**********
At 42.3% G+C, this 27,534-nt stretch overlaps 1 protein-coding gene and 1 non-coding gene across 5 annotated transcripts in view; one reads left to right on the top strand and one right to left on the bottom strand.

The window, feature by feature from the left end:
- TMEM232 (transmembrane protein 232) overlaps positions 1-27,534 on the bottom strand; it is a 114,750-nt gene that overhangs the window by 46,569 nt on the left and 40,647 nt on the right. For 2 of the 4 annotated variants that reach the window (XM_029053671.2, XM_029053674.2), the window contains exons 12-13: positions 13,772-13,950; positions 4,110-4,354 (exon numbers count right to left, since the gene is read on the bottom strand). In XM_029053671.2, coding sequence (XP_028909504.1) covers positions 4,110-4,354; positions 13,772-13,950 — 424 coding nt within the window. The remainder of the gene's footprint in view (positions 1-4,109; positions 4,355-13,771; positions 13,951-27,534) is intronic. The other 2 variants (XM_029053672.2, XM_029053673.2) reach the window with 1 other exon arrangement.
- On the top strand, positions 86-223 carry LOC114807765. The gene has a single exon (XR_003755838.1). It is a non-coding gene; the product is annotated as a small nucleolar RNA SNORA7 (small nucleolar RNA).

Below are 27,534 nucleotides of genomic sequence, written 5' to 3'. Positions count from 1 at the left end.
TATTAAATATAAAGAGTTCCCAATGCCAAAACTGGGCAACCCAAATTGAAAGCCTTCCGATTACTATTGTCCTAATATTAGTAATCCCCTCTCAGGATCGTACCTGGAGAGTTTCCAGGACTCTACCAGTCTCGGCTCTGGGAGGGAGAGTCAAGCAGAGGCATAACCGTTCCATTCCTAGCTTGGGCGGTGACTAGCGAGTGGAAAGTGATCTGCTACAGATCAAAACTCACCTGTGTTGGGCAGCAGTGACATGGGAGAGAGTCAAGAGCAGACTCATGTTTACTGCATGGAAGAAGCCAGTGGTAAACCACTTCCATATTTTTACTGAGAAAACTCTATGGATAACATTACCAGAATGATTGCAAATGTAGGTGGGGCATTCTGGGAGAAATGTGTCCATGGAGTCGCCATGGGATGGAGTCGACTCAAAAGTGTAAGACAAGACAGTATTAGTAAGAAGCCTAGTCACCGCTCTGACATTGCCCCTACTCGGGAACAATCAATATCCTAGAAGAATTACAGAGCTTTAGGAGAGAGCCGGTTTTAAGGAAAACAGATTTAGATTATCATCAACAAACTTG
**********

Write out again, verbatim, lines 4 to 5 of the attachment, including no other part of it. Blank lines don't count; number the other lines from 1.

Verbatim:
- On the top strand, positions 86-223 carry LOC114807765. The gene has a single exon (XR_003755838.1). It is a non-coding gene; the product is annotated as a small nucleolar RNA SNORA7 (small nucleolar RNA).

Below are 27,534 nucleotides of genomic sequence, written 5' to 3'. Positions count from 1 at the left end.